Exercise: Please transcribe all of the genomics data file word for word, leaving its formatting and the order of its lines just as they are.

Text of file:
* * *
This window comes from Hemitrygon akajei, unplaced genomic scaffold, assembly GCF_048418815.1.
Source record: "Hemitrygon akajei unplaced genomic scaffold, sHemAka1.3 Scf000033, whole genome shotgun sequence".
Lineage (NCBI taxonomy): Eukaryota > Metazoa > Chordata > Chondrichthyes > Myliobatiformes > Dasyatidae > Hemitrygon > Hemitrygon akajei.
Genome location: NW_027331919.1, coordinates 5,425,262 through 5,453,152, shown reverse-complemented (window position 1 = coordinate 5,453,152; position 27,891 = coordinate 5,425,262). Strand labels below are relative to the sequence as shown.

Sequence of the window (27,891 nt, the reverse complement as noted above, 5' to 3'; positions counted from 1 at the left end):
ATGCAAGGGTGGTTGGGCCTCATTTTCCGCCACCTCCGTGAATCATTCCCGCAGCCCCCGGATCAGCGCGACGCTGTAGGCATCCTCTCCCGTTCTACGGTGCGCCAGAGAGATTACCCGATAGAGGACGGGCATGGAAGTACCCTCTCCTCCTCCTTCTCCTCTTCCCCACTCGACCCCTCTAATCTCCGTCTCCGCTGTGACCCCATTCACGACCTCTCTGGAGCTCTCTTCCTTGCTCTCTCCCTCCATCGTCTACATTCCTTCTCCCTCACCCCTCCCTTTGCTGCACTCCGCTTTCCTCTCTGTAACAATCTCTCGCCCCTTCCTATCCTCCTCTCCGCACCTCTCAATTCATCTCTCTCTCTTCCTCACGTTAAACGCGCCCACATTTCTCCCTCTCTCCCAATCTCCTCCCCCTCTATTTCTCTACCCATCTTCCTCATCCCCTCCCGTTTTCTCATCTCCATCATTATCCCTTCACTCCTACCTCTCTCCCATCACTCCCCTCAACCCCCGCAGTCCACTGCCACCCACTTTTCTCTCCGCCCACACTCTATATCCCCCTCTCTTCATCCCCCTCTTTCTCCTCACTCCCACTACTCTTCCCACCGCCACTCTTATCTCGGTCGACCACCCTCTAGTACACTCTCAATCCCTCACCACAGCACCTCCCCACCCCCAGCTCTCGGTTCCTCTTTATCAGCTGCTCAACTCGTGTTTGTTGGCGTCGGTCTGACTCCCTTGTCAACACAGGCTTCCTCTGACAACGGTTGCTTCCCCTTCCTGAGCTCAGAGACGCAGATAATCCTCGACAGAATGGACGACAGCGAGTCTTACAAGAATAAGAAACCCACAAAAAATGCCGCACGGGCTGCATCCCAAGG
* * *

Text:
This window comes from Hemitrygon akajei, unplaced genomic scaffold, assembly GCF_048418815.1.
Source record: "Hemitrygon akajei unplaced genomic scaffold, sHemAka1.3 Scf000033, whole genome shotgun sequence".
Lineage (NCBI taxonomy): Eukaryota > Metazoa > Chordata > Chondrichthyes > Myliobatiformes > Dasyatidae > Hemitrygon > Hemitrygon akajei.
Genome location: NW_027331919.1, coordinates 5,425,262 through 5,453,152, shown reverse-complemented (window position 1 = coordinate 5,453,152; position 27,891 = coordinate 5,425,262). Strand labels below are relative to the sequence as shown.

Sequence of the window (27,891 nt, the reverse complement as noted above, 5' to 3'; positions counted from 1 at the left end):
ATGCAAGGGTGGTTGGGCCTCATTTTCCGCCACCTCCGTGAATCATTCCCGCAGCCCCCGGATCAGCGCGACGCTGTAGGCATCCTCTCCCGTTCTACGGTGCGCCAGAGAGATTACCCGATAGAGGACGGGCATGGAAGTACCCTCTCCTCCTCCTTCTCCTCTTCCCCACTCGACCCCTCTAATCTCCGTCTCCGCTGTGACCCCATTCACGACCTCTCTGGAGCTCTCTTCCTTGCTCTCTCCCTCCATCGTCTACATTCCTTCTCCCTCACCCCTCCCTTTGCTGCACTCCGCTTTCCTCTCTGTAACAATCTCTCGCCCCTTCCTATCCTCCTCTCCGCACCTCTCAATTCATCTCTCTCTCTTCCTCACGTTAAACGCGCCCACATTTCTCCCTCTCTCCCAATCTCCTCCCCCTCTATTTCTCTACCCATCTTCCTCATCCCCTCCCGTTTTCTCATCTCCATCATTATCCCTTCACTCCTACCTCTCTCCCATCACTCCCCTCAACCCCCGCAGTCCACTGCCACCCACTTTTCTCTCCGCCCACACTCTATATCCCCCTCTCTTCATCCCCCTCTTTCTCCTCACTCCCACTACTCTTCCCACCGCCACTCTTATCTCGGTCGACCACCCTCTAGTACACTCTCAATCCCTCACCACAGCACCTCCCCACCCCCAGCTCTCGGTTCCTCTTTATCAGCTGCTCAACTCGTGTTTGTTGGCGTCGGTCTGACTCCCTTGTCAACACAGGCTTCCTCTGACAACGGTTGCTTCCCCTTCCTGAGCTCAGAGACGCAGATAATCCTCGACAGAATGGACGACAGCGAGTCTTACAAGAATAAGAAACCCACAAAAAATGCCGCACGGGCTGCATCCCAAGG